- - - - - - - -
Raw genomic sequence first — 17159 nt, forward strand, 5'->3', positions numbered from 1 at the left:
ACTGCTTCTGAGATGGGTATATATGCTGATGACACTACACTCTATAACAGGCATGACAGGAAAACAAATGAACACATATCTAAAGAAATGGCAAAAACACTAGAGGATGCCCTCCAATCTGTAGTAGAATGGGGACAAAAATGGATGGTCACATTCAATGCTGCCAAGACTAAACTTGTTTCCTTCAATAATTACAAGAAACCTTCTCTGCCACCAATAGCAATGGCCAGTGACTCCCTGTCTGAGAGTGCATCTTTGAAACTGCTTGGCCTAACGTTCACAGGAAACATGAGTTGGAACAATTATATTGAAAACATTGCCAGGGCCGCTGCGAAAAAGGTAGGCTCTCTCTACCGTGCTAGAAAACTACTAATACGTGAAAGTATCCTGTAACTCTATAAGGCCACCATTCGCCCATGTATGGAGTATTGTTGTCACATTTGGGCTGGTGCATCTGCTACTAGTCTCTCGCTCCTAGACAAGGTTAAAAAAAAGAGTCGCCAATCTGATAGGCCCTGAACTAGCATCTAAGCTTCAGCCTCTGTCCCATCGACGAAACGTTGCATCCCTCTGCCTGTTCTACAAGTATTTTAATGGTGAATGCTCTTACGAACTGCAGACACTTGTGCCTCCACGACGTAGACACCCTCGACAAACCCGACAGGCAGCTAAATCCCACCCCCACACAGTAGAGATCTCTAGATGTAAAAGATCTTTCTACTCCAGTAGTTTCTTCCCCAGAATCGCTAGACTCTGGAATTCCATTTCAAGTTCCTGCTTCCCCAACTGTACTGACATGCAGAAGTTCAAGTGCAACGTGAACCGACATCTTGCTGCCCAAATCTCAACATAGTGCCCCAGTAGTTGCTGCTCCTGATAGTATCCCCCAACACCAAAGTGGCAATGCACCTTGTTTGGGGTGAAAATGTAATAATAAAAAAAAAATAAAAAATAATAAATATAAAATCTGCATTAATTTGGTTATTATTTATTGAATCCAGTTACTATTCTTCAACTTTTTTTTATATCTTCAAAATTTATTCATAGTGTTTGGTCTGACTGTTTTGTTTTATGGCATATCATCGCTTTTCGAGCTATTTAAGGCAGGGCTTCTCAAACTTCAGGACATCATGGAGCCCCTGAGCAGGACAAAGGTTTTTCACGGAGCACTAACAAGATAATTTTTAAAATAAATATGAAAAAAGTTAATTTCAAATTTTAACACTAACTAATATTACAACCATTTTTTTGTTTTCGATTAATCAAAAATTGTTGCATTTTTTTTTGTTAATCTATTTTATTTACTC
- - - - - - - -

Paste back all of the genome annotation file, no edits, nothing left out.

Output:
Raw genomic sequence first — 17159 nt, forward strand, 5'->3', positions numbered from 1 at the left:
ACTGCTTCTGAGATGGGTATATATGCTGATGACACTACACTCTATAACAGGCATGACAGGAAAACAAATGAACACATATCTAAAGAAATGGCAAAAACACTAGAGGATGCCCTCCAATCTGTAGTAGAATGGGGACAAAAATGGATGGTCACATTCAATGCTGCCAAGACTAAACTTGTTTCCTTCAATAATTACAAGAAACCTTCTCTGCCACCAATAGCAATGGCCAGTGACTCCCTGTCTGAGAGTGCATCTTTGAAACTGCTTGGCCTAACGTTCACAGGAAACATGAGTTGGAACAATTATATTGAAAACATTGCCAGGGCCGCTGCGAAAAAGGTAGGCTCTCTCTACCGTGCTAGAAAACTACTAATACGTGAAAGTATCCTGTAACTCTATAAGGCCACCATTCGCCCATGTATGGAGTATTGTTGTCACATTTGGGCTGGTGCATCTGCTACTAGTCTCTCGCTCCTAGACAAGGTTAAAAAAAAGAGTCGCCAATCTGATAGGCCCTGAACTAGCATCTAAGCTTCAGCCTCTGTCCCATCGACGAAACGTTGCATCCCTCTGCCTGTTCTACAAGTATTTTAATGGTGAATGCTCTTACGAACTGCAGACACTTGTGCCTCCACGACGTAGACACCCTCGACAAACCCGACAGGCAGCTAAATCCCACCCCCACACAGTAGAGATCTCTAGATGTAAAAGATCTTTCTACTCCAGTAGTTTCTTCCCCAGAATCGCTAGACTCTGGAATTCCATTTCAAGTTCCTGCTTCCCCAACTGTACTGACATGCAGAAGTTCAAGTGCAACGTGAACCGACATCTTGCTGCCCAAATCTCAACATAGTGCCCCAGTAGTTGCTGCTCCTGATAGTATCCCCCAACACCAAAGTGGCAATGCACCTTGTTTGGGGTGAAAATGTAATAATAAAAAAAAAATAAAAAATAATAAATATAAAATCTGCATTAATTTGGTTATTATTTATTGAATCCAGTTACTATTCTTCAACTTTTTTTTATATCTTCAAAATTTATTCATAGTGTTTGGTCTGACTGTTTTGTTTTATGGCATATCATCGCTTTTCGAGCTATTTAAGGCAGGGCTTCTCAAACTTCAGGACATCATGGAGCCCCTGAGCAGGACAAAGGTTTTTCACGGAGCACTAACAAGATAATTTTTAAAATAAATATGAAAAAAGTTAATTTCAAATTTTAACACTAACTAATATTACAACCATTTTTTTGTTTTCGATTAATCAAAAATTGTTGCATTTTTTTTTGTTAATCTATTTTATTTACTC